Tour of Southland
The Tour of Southland gets under way this week. Bridget Railton takes a look at the people behind this popular Southland event.
Thirty years is a long time to stick at something you were roped into by a friend, but that's exactly what Tour of Southland cycle judge Murray Thomas did.
Mr Thomas, who works as a supervisor at Alliance Lorneville, has been a judge in the annual bike race for about 30 years.
As a judge, he is responsible for following along in a car, and counting off cyclists as they go past for the time trials.
"The only reason I got involved was I was asked by a mate, Bruce Ross, if I could get a car together." he said.
And the rest, as they say, is history.
Normally, with the eye of the public steadily focused on the race and the competitors, backstage goings-on stay firmly behind closed doors.
However, Mr Thomas said there were more than a few things the public don't know about.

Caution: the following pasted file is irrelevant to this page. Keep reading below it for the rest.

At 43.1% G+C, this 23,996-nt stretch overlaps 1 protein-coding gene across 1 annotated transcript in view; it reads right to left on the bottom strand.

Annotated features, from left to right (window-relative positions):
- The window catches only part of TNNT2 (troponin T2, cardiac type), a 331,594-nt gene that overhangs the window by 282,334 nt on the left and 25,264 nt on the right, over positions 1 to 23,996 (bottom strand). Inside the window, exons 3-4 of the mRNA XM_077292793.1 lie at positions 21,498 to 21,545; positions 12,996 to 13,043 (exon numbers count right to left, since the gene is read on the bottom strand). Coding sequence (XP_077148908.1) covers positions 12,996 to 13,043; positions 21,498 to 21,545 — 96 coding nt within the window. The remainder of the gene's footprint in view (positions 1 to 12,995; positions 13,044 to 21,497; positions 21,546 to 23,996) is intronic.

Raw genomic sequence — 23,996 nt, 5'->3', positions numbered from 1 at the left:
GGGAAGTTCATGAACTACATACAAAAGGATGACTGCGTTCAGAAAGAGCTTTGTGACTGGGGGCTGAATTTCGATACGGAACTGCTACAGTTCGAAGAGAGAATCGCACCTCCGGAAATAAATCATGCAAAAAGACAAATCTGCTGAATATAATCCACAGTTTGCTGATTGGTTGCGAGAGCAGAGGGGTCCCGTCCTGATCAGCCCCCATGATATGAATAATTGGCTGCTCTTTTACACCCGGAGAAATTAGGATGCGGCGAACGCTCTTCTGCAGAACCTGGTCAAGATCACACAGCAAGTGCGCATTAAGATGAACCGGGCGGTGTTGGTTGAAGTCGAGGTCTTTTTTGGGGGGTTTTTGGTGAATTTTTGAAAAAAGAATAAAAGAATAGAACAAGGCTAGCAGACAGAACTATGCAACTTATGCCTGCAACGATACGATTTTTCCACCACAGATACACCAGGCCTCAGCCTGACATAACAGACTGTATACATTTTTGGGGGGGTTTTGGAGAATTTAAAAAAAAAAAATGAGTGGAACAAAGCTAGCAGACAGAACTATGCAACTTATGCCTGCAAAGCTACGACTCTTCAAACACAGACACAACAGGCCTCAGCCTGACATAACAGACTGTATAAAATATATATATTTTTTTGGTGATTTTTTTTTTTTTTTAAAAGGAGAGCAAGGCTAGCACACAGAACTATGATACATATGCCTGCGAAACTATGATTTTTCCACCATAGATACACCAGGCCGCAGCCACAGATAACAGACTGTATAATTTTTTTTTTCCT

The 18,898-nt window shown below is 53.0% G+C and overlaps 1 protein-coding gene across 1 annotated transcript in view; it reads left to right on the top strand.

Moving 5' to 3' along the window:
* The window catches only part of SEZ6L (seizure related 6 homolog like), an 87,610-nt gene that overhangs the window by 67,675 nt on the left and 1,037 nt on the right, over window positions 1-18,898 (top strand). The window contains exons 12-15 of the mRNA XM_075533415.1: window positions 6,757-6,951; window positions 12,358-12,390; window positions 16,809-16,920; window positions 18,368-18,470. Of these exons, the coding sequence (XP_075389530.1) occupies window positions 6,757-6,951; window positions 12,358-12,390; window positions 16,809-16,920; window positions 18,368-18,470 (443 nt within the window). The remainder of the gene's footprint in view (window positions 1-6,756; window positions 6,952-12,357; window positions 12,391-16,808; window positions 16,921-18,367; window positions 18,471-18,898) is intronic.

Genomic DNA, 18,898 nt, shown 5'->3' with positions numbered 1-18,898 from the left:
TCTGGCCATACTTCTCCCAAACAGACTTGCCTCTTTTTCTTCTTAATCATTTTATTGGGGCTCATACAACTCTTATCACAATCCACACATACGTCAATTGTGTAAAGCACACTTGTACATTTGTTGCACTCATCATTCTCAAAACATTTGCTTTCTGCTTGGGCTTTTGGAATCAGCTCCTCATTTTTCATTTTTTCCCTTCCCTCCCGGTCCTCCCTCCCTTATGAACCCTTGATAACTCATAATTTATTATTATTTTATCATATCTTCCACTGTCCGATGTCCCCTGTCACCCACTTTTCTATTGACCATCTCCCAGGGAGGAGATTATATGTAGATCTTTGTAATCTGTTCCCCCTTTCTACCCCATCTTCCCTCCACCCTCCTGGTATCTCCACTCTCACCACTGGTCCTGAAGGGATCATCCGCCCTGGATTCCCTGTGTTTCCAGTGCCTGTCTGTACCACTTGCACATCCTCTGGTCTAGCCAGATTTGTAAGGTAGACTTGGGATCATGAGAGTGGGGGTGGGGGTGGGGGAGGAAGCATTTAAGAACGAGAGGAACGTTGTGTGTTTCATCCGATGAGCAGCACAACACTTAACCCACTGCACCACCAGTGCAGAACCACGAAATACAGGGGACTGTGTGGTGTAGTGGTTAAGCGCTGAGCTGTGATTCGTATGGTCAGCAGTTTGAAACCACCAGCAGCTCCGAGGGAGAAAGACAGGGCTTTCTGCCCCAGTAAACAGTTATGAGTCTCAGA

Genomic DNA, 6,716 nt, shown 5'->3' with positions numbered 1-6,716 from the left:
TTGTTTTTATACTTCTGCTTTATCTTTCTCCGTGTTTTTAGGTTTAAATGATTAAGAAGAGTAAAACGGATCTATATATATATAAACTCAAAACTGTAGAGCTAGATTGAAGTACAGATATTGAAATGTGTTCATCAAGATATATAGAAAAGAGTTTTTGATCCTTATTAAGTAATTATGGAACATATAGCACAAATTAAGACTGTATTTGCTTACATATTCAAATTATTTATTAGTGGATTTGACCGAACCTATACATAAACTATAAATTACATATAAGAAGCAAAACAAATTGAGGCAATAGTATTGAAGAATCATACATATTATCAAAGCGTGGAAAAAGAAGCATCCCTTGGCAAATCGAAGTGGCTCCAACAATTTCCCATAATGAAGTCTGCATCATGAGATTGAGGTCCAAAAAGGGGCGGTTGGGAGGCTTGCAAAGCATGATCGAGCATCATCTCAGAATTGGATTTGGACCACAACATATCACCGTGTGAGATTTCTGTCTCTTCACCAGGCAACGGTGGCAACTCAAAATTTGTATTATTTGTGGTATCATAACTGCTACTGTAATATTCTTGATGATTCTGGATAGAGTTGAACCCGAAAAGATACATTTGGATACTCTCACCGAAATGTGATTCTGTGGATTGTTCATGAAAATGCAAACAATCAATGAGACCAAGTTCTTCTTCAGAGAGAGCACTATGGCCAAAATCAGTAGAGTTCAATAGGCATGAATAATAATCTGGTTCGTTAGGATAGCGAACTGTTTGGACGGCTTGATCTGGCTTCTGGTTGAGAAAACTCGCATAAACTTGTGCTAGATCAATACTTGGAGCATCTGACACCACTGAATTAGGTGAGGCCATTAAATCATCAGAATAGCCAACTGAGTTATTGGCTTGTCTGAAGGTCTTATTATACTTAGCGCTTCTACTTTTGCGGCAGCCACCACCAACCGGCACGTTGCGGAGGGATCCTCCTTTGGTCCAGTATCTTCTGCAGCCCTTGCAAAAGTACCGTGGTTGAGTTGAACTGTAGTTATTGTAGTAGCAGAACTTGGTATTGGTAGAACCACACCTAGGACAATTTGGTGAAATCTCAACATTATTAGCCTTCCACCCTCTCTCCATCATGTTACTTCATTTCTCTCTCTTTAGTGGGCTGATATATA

Of his 30-year involvement, one event in particular stood out.
"Really the only faux pas, and we still say we were in the right, was a couple of years back.
"The riders were coming up to Otautau towards Riverton. One of the stages we had that year was up Fairfax hill. We had set up on the top of hill waiting and after a while we starting thinking that they should be here by now.
"We look over and see they've gone up the other hill, Isla Bank, instead.
"When you're standing on a hill waiting and they're coming up the other, that wasn't a good thing. Luckily we had someone who could get over there and get them as they went past."
"We were in the right. We were following what was said in the programme."
With all those years' experience under his belt helping out, one would be forgiven for assuming Mr Thomas is a cyclist himself.
"No definitely not," he asserts, agreeing that cycling should be left to those in lycra.
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